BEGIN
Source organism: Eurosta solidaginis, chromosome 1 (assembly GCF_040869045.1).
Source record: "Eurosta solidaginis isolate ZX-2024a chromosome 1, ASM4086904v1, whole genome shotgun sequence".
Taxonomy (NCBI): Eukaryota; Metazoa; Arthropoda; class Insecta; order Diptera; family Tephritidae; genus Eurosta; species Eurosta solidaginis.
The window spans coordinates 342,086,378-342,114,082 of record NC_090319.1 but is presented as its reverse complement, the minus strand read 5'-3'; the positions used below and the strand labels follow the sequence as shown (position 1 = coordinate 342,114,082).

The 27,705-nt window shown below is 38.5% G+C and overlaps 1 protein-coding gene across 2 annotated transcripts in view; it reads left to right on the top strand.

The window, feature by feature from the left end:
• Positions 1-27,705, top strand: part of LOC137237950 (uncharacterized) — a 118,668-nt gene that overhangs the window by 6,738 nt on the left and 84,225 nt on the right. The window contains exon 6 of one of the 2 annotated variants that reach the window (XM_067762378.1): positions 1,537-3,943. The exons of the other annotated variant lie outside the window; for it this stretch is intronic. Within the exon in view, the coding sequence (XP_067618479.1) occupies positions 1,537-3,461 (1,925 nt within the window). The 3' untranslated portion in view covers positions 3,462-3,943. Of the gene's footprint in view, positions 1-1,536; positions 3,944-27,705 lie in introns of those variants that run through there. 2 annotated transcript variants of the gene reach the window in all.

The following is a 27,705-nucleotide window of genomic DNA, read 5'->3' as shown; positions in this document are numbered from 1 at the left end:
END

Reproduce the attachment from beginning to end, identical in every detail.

Source organism: Eurosta solidaginis, chromosome 1 (assembly GCF_040869045.1).
Source record: "Eurosta solidaginis isolate ZX-2024a chromosome 1, ASM4086904v1, whole genome shotgun sequence".
Taxonomy (NCBI): Eukaryota; Metazoa; Arthropoda; class Insecta; order Diptera; family Tephritidae; genus Eurosta; species Eurosta solidaginis.
The window spans coordinates 342,086,378-342,114,082 of record NC_090319.1 but is presented as its reverse complement, the minus strand read 5'-3'; the positions used below and the strand labels follow the sequence as shown (position 1 = coordinate 342,114,082).

The 27,705-nt window shown below is 38.5% G+C and overlaps 1 protein-coding gene across 2 annotated transcripts in view; it reads left to right on the top strand.

The window, feature by feature from the left end:
• Positions 1-27,705, top strand: part of LOC137237950 (uncharacterized) — a 118,668-nt gene that overhangs the window by 6,738 nt on the left and 84,225 nt on the right. The window contains exon 6 of one of the 2 annotated variants that reach the window (XM_067762378.1): positions 1,537-3,943. The exons of the other annotated variant lie outside the window; for it this stretch is intronic. Within the exon in view, the coding sequence (XP_067618479.1) occupies positions 1,537-3,461 (1,925 nt within the window). The 3' untranslated portion in view covers positions 3,462-3,943. Of the gene's footprint in view, positions 1-1,536; positions 3,944-27,705 lie in introns of those variants that run through there. 2 annotated transcript variants of the gene reach the window in all.

The following is a 27,705-nucleotide window of genomic DNA, read 5'->3' as shown; positions in this document are numbered from 1 at the left end: